Onsite consumption tops agenda for marijuana board
Proponents of legalizing public establishments for marijuana consumption are hoping the third time is a charm.
Onsite consumption leads the action agenda for the Nov. 14-15 Alaska Marijuana Control Board meeting in Anchorage at the Dena’ina Civic and Convention Center.
The matter first came up in January as a proposal put forth by board member Brandon Emmett, an industry representative who owns a Fairbanks marijuana business. It was tabled in February when Chair Peter Mlynarik, Loren Jones and Mark Springer voted to give the matter more time to see how the federal government would react under a new administration to legalization of marijuana, which is still federally classified as a schedule one illegal substance.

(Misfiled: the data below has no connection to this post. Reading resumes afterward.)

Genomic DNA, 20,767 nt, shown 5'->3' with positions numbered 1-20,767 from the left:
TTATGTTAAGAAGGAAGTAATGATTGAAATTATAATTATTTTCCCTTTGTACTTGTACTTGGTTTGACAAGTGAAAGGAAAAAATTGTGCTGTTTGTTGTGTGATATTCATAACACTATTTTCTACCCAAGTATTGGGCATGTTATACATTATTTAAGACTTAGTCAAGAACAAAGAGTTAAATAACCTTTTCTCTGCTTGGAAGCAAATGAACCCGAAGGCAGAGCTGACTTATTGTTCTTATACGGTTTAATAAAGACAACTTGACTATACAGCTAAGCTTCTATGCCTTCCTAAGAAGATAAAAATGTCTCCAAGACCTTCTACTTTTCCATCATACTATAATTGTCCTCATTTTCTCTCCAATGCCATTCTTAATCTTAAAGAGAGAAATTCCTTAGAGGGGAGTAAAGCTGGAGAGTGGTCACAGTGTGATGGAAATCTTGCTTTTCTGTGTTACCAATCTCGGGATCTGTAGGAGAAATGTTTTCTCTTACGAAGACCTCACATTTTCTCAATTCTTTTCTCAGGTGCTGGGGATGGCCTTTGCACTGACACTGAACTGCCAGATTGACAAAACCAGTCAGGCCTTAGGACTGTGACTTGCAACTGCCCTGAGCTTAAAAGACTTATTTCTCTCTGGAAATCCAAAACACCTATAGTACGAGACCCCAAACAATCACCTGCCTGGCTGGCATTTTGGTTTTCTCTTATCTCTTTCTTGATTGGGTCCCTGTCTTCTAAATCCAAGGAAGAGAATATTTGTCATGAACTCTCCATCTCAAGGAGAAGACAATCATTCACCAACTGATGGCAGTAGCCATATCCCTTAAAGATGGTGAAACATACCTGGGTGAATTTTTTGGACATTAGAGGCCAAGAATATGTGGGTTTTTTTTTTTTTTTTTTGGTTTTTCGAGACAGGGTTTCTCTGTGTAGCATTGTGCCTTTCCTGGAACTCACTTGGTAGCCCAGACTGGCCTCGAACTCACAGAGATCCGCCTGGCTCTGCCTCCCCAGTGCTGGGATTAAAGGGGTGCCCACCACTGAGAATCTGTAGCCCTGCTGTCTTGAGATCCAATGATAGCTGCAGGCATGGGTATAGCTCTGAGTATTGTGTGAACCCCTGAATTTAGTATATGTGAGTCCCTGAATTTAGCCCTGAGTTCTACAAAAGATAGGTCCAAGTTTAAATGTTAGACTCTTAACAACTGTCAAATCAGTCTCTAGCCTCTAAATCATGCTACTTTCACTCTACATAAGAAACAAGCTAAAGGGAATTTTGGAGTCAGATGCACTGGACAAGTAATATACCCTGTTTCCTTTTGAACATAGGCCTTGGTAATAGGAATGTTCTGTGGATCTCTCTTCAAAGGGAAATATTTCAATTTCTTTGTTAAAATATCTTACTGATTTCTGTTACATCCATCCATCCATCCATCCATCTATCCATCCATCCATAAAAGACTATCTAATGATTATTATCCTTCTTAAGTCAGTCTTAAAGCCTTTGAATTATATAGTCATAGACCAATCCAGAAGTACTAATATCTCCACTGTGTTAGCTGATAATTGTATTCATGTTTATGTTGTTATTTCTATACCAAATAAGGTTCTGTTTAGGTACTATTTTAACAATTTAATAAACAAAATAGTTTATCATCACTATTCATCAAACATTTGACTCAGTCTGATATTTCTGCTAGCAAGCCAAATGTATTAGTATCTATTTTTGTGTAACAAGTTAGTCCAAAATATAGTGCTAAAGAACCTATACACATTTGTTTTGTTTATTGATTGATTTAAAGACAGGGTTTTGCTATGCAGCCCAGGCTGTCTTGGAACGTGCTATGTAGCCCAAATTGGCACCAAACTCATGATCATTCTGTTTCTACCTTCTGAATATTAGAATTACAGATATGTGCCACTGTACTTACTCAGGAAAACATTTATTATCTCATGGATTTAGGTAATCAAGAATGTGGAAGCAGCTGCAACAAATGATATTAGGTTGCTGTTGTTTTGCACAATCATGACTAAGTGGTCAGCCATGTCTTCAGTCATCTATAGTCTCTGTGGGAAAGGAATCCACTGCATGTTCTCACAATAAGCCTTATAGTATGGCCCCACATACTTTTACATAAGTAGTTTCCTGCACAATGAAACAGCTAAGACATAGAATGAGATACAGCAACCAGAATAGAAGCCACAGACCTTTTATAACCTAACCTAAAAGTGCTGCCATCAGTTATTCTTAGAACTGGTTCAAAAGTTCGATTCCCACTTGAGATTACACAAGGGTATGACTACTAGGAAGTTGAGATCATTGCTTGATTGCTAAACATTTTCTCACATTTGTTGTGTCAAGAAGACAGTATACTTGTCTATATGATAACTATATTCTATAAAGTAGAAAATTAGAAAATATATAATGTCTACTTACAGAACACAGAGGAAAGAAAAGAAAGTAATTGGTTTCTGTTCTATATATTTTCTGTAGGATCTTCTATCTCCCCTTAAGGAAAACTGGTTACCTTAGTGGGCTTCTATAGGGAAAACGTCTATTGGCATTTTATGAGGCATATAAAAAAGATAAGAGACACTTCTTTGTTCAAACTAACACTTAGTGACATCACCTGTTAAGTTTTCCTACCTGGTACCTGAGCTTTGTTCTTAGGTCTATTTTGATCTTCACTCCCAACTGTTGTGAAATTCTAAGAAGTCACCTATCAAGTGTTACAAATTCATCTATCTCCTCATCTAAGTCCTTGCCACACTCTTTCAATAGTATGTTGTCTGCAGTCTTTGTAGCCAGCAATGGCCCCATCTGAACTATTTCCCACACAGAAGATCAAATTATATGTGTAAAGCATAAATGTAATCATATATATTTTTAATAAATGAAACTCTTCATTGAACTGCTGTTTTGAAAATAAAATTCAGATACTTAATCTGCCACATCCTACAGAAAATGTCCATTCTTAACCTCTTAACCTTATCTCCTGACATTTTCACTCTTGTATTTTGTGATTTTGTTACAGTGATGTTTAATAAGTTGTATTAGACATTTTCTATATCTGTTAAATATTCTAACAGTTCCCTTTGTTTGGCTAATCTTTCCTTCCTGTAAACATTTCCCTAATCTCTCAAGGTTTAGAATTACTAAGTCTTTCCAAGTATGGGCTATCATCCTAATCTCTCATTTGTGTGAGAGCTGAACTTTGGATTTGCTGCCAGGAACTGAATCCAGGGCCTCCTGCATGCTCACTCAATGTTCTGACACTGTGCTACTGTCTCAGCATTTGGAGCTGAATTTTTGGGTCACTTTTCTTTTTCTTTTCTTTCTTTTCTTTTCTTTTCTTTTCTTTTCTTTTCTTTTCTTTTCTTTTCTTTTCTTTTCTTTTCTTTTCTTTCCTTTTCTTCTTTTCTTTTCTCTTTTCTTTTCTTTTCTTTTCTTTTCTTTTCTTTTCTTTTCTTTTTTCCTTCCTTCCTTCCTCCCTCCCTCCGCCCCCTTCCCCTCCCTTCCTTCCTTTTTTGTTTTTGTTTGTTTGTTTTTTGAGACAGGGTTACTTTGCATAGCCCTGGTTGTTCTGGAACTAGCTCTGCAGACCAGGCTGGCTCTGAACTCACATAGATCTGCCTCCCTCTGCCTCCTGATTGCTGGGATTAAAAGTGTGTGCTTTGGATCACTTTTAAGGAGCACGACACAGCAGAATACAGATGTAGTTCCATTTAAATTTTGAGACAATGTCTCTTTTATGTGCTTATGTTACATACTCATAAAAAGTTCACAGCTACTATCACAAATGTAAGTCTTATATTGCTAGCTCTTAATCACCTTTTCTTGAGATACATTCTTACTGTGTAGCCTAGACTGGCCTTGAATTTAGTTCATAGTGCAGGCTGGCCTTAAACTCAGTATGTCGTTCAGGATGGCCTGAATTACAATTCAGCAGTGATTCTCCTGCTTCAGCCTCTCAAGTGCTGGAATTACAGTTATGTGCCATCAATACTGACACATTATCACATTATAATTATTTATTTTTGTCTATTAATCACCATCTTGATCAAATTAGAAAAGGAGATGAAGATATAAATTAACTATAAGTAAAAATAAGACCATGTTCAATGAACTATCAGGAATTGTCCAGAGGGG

It was also taken off the agenda due to a technical error in the public notification process.
Emmett brought onsite consumption back into the limelight in March, but debating the proposal, which would make Alaska the first in the nation to allow it, didn’t receive a full hearing by the board until July, when an alternative was selected from three proposals.
In Fairbanks on July 14, a measure passed 3-2 to go out for 60 days of public comment. The board at the time agreed they wanted to give municipalities time to weigh in on the matter with the extended comment period.
It’s not yet known which communities weighed in, because the board hasn’t yet posted its public comments. But industry members have made their preference known.
“We have really leaned our shoulder into this,” said Cary Carrigan, the executive director of the Alaska Marijuana Industry Alliance. “We believe it’s critically important for the industry and vitally for the public as well, especially for tourists who need a legal venue for public consumption.”